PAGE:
TO preserve the benefits of what is called civilized life, and to
remedy at the same time the evil which it has produced ought to be
considered as one of the first objects of reformed legislation.
Whether that state that is proudly, perhaps erroneously, called
civilization, has most promoted or most injured the general happiness
of man, is a question that may be strongly contested. On one side, the
spectator is dazzled by splendid appearances; on the other, he is
shocked by extremes of wretchedness; both of which it has erected.
The most affluent and the most miserable of the human race are to be
found in the countries that are called civilized.
To understand what the state of society ought to be, it is
necessary to have some idea of the natural and primitive state of
man; such as it is at this day among the Indians of North America.
There is not, in that state, any of those spectacles of human misery
which poverty and want present to our eyes in all the towns and
streets in Europe. Poverty therefore, is a thing created by that which
is called civilized life. It exists not in the natural state. On the other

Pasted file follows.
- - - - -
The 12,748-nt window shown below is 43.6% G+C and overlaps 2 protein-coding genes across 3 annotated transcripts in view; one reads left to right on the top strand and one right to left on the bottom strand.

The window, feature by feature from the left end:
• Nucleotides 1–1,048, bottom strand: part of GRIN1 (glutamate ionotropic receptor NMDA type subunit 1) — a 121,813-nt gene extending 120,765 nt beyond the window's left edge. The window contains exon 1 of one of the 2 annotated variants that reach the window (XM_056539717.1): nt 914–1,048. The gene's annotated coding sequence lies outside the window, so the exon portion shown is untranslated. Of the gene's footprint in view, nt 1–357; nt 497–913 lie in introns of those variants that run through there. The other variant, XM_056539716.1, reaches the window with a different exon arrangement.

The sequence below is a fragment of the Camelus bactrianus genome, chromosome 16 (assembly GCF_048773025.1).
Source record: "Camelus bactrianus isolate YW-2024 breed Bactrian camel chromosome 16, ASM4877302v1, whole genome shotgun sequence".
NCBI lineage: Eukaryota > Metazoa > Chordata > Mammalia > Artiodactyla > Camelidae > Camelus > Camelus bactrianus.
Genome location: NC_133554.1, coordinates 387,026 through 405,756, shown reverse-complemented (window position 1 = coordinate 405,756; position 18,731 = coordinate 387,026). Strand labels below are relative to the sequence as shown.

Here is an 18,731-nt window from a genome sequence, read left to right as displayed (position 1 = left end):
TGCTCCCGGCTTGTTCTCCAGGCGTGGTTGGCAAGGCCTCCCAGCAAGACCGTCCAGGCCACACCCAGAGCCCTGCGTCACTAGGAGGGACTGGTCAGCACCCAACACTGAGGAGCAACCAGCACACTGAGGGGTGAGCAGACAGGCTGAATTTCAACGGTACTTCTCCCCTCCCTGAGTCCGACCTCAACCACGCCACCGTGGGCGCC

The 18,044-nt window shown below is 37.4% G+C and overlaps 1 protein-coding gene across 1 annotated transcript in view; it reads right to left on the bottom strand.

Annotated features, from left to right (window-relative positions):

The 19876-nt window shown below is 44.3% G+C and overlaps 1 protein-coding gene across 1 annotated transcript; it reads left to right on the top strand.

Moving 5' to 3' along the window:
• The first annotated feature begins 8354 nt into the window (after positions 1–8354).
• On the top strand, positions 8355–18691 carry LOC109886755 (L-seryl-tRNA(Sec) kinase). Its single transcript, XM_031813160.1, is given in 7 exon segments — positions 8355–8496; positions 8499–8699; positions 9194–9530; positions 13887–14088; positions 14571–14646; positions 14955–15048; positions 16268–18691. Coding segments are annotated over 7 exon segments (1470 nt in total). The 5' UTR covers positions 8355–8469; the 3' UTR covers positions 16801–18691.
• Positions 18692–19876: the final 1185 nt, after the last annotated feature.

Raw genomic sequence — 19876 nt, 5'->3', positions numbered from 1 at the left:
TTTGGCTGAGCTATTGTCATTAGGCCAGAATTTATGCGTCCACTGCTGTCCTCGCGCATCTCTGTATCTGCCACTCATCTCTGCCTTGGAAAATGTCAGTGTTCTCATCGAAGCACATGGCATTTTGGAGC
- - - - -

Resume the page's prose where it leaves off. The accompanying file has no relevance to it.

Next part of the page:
hand, the natural state is without those advantages which flow from
agriculture, arts, science, and manufactures.
The life of an Indian is a continual holiday, compared with the
poor of Europe; and, on the other hand it appears to be abject when
compared to the rich. Civilization therefore, or that which is so
called, has operated two ways to make one part of society more
affluent, and the other more wretched, than would have been the lot
of either in a natural state.
It is always possible to go from the natural to the civilized state,
but it is never possible to go from the civilized to the natural state.
The reason is, that man in a natural state, subsisting by hunting,
requires ten times the quantity of land to range over to procure
himself sustenance, than would support him in a civilized state,
where the earth is cultivated. When, therefore, a country becomes
populous by the additional aids of cultivation, art, and science, there
is a necessity of preserving things in that state; because without it
there cannot be sustenance for more, perhaps, than a tenth part of its
inhabitants. The thing, therefore, now to be done is to remedy the